They draw inspiration for storylines from their very own experiences. There’s a vital amount of overlap between the Belcher and Molyneux families in line with Wendy. “Hand and glove. We grew up in a large family so there were always kid shenanigans.”
“There was a lot of freedom. In a family of five children, we had to amuse ourselves and did our own thing, We have a lot of this in common with the Belcher kids” asserted Lizzie.
Since every episode takes several months to supply, they be sure that they don’t monitor well-liked tradition too intently. “The jokes can’t be too specific or time-sensitive or else they will fall flat when the episode airs. Bob’s Burgers lives in a timeless world,” quipped Wendy.
Inside the TV Writers’ Room
The standalone episode format of Bob’s Burgers signifies that breaking stories isn’t as vital an element as in serialized TV exhibits. “We make sure enough episodes focus on each character, but there is no macro season plan in terms of where the season begins and ends,” stated Wendy. “It’s a little more spontaneous and it grows organically.”
“Many TV writers’ rooms have a round table and are very focused. We are the polar opposite of that,” quips Wendy. “We have a big room full of couches. People come and go as they please. Jim and Loren tasks each staff writer to ‘produce’ their own episodes. Each writer breaks, writes, and rewrites their episode, with input from the other writers. We’d follow it through all the animation steps from thematic, animatic, color, mix to air. You had a say in how your final episode looked.”
“Having so much independence and personal responsibility for your episode ensures staff writers stay for the long haul. You can bring in people to punch up jokes or workshop additional material if you like. If you want to meditate on the couch about your next episode, that’s also fine. Some TV writers like to work alone and others like to work in a group.”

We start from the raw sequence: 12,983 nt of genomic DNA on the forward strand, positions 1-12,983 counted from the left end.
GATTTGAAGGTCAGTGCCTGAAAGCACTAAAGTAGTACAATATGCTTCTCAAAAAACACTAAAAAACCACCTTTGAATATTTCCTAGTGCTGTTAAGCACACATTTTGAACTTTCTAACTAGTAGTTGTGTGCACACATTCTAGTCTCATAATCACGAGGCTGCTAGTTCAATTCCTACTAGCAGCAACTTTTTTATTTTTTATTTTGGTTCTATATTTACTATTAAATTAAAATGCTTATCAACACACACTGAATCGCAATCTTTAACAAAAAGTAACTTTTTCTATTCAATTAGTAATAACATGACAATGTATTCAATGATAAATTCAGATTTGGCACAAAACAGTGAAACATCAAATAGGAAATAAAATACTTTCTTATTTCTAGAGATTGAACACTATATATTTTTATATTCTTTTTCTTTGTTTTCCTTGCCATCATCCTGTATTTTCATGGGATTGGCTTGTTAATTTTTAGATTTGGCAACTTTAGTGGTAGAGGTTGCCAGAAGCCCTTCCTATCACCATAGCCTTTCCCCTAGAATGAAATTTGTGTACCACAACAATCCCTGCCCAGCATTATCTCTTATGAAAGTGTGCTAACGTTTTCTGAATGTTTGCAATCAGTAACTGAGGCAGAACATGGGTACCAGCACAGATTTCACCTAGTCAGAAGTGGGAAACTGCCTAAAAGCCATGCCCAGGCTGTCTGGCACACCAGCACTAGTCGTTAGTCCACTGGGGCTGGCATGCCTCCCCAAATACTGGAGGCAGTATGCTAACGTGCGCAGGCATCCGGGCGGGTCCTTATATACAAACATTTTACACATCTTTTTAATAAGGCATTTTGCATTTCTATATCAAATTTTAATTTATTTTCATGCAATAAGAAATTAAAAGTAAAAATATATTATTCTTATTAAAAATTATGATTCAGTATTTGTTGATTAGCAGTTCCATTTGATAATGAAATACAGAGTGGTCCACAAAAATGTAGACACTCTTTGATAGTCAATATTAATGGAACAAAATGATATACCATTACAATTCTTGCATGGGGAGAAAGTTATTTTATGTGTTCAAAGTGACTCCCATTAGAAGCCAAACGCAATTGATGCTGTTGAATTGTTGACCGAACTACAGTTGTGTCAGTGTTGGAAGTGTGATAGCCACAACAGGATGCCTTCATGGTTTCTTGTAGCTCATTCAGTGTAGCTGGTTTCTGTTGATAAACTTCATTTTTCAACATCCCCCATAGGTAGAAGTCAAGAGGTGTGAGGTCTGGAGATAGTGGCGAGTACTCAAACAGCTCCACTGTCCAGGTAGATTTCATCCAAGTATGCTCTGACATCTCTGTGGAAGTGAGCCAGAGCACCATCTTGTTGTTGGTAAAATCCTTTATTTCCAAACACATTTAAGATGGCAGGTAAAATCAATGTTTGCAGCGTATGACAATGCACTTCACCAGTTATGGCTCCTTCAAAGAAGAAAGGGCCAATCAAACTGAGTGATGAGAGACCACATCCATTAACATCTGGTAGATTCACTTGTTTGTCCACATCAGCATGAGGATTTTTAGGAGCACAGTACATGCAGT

“Although it’s not regimented, tt’s not completely chaotic either. We have deadlines. There’s a day you turn in your outlines and a day you turn in your scripts,” declared Lizzie. “There are times when we all have to work as a group for rewrites, read-throughs, and production.”
There isn’t a set solution to generate or catalog story concepts for Bob’s Burgers. There could be an ‘event’ episode resembling Thanksgiving arising which puts other concepts on the backburner. “It’s pretty loose when we get started, and we’ll email each other back and forth until the idea is ready to be further developed,” stated Lizzie.
“Some episodes come together more easily and other episodes you struggle with,” stated Lizzie. That’s the nature of screenwriting.
Inspiration & Writing Course of
Story concepts can come from anyplace. “It often starts with a small nugget of an idea. Something we experienced with our family when we were growing up. Something we saw on the news. We’ll kick a couple of those ideas to Loren [Bouchard] to see if any spark his interest. From there we’ll get some other writers together to flesh them out,” stated Lizzie. “Other times we want to bring back certain characters that we like as a guest or explore certain character relationships that we haven’t explored before. It starts as something small and we build it to an entire episode.”